What is the process for applying for PBR outside Australia?
No 'worldwide' PBR
There is no such right as 'worldwide' plant breeder's rights (PBR). PBR is registered by a government of a country.
The Australian Government, for example, does not have power to register PBR that would apply in the United States. Nor does the United States Government have the power to register PBR that would apply in Australia.
No 'worldwide' PBR application
There is no international treaty that deals with an international application for PBR, unlike patents in relation to the Patent Cooperation Treaty or trademarks in relation to the Madrid Protocol.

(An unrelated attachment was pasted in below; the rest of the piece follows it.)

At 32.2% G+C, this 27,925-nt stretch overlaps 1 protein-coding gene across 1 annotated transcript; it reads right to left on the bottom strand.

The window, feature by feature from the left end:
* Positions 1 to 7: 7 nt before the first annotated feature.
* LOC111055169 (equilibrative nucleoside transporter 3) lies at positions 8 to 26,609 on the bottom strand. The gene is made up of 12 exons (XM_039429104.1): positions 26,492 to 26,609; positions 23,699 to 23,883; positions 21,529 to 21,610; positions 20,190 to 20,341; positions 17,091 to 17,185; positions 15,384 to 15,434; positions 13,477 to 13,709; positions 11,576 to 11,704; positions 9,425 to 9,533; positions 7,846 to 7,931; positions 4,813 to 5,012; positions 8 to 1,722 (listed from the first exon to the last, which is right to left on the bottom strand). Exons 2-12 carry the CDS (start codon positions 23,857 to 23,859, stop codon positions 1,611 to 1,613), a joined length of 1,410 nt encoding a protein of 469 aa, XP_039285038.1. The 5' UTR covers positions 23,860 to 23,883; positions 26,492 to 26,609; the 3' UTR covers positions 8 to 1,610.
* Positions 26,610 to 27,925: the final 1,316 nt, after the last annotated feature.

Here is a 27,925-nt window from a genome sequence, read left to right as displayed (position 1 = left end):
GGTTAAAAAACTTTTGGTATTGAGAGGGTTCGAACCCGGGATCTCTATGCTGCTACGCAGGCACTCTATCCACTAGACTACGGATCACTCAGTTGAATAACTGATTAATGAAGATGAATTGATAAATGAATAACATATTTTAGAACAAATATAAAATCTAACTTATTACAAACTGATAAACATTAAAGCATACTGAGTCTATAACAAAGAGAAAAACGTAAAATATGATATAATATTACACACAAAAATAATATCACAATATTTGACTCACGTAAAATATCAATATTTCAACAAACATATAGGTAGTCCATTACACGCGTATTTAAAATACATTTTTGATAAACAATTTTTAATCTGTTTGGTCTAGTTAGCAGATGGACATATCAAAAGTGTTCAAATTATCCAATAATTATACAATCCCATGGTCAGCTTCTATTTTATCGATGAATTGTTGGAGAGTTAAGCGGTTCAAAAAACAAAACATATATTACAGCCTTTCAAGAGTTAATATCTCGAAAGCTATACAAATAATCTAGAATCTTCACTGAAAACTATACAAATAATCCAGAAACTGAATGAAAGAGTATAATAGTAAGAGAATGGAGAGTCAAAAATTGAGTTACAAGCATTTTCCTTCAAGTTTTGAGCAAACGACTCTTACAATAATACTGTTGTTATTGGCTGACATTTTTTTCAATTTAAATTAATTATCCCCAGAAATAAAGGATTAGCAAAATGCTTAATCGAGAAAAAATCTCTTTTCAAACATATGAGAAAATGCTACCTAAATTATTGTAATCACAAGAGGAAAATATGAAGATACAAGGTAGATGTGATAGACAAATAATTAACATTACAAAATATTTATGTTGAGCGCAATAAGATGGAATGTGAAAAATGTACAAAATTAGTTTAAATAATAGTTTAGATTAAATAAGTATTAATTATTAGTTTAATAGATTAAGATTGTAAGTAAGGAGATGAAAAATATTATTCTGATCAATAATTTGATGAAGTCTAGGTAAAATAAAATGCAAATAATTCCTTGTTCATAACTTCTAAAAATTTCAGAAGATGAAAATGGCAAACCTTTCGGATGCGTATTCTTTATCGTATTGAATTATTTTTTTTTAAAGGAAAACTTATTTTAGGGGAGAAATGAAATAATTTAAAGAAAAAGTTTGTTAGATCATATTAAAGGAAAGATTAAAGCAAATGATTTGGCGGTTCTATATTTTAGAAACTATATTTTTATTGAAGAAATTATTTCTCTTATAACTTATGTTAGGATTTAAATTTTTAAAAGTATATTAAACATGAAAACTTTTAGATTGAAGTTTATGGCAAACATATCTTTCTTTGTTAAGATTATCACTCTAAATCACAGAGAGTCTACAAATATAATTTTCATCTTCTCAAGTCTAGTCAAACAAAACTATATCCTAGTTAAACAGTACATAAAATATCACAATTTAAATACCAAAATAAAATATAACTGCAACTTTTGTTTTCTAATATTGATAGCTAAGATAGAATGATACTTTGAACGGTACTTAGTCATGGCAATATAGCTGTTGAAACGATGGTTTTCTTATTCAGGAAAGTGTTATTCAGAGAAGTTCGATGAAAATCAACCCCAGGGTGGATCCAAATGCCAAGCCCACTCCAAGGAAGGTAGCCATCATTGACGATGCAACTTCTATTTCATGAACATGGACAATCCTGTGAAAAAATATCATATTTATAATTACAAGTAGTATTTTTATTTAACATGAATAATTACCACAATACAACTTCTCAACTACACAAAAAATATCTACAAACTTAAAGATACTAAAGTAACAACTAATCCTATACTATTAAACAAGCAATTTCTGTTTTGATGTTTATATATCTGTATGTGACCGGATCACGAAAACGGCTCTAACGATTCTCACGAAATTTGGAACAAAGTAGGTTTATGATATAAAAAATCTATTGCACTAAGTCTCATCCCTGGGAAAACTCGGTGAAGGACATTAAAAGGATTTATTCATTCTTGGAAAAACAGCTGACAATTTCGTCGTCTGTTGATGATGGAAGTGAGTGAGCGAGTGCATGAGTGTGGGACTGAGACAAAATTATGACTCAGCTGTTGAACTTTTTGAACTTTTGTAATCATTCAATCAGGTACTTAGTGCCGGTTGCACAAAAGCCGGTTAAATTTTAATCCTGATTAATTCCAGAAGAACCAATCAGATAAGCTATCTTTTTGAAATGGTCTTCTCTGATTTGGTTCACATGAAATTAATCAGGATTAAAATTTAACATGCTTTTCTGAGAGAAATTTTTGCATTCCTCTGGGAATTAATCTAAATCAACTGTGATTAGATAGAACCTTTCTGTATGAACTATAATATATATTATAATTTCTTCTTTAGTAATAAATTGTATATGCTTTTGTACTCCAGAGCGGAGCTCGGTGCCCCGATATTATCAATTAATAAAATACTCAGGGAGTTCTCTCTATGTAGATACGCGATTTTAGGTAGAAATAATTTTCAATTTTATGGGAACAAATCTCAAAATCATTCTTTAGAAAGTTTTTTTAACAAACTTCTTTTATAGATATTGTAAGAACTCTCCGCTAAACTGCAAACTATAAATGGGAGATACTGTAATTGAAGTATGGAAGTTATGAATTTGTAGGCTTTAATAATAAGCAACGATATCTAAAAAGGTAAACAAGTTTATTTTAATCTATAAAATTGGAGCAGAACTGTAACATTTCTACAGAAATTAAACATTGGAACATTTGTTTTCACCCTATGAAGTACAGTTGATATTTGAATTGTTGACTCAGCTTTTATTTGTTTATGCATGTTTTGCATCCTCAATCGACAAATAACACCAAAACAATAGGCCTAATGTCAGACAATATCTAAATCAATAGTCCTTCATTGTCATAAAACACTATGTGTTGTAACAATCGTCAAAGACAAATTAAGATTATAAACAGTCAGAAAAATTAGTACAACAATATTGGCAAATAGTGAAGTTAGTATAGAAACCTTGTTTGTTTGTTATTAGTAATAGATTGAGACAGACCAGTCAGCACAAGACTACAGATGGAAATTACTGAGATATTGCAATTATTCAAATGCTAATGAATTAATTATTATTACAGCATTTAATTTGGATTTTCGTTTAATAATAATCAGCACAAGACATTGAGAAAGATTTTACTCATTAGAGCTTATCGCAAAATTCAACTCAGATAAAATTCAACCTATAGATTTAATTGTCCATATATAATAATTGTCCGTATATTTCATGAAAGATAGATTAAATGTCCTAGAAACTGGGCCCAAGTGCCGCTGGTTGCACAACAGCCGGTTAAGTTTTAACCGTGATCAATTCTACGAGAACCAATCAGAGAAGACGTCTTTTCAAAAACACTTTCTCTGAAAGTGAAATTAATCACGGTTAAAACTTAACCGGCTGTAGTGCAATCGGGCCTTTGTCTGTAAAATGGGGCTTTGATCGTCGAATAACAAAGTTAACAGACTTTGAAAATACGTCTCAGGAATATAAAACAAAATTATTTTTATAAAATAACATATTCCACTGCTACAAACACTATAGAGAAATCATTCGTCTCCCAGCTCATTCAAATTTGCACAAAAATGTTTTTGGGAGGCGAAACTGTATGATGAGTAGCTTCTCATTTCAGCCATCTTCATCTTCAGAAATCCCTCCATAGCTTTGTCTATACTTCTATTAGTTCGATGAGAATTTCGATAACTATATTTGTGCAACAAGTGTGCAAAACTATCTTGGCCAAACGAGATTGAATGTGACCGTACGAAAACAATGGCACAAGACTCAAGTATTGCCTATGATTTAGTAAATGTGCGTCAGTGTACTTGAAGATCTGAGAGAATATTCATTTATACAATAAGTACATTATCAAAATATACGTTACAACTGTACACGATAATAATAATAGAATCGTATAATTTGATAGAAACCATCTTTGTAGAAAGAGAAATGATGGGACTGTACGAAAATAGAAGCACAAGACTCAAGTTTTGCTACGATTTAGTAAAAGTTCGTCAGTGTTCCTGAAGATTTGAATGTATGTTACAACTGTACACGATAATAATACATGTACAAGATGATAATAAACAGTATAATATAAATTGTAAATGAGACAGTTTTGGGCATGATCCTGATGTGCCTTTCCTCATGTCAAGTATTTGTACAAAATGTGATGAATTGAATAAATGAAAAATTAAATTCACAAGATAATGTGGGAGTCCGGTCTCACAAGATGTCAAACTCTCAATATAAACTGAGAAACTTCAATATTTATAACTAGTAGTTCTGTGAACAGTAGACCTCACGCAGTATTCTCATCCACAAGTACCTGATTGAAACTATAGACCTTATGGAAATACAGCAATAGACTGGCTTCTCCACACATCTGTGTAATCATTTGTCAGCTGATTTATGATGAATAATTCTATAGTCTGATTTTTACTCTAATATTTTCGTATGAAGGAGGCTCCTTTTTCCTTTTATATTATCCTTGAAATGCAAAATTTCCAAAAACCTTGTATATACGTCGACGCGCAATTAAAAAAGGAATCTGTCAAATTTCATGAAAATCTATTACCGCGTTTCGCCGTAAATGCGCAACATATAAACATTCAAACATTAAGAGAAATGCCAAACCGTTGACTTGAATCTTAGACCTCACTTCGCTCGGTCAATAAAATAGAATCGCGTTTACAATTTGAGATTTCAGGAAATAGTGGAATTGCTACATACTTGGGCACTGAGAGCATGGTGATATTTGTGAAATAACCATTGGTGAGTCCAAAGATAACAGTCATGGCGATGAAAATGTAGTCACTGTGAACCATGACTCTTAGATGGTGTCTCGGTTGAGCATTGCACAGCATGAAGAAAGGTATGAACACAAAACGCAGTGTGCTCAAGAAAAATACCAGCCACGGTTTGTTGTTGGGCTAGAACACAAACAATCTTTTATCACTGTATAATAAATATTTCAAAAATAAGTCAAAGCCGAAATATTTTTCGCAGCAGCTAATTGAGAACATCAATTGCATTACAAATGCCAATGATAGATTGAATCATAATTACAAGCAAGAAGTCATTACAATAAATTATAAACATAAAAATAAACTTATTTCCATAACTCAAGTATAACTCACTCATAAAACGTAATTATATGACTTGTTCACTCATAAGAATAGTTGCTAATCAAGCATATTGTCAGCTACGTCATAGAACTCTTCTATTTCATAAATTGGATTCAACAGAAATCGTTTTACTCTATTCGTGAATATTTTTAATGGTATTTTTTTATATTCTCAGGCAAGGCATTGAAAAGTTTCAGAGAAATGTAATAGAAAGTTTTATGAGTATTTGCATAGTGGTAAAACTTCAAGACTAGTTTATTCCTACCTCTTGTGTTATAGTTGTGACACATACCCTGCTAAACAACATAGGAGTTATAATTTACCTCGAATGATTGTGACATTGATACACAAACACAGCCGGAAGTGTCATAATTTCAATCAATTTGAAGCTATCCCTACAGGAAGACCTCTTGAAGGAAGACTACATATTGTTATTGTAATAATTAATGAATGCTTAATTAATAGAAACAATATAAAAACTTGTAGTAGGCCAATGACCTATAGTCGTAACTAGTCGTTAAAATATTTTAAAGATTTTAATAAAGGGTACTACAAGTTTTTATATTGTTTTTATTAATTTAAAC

This means that you must make an individual PBR application in each country where you are seeking PBR.
In practice, you would only seek PBR in those countries where you anticipated:
- selling your plant variety
- exporting your plant variety
- licensing your plant variety.
The International Union for the Protection of New Varieties of Plants (UPOV) is an international treaty that makes provision for such matters as:
- the requirements for the protection of new plant varieties
- the application process
- the duration of PBR rights.
Countries that are signatories must have domestic laws that provide for the matters required by the treaty.
Australia's obligations under the treaty are met by the Plant Breeders' Rights Act 1994 (Cwlth).
- Last reviewed: 23 Jul 2019
- Last updated: 13 Jun 2016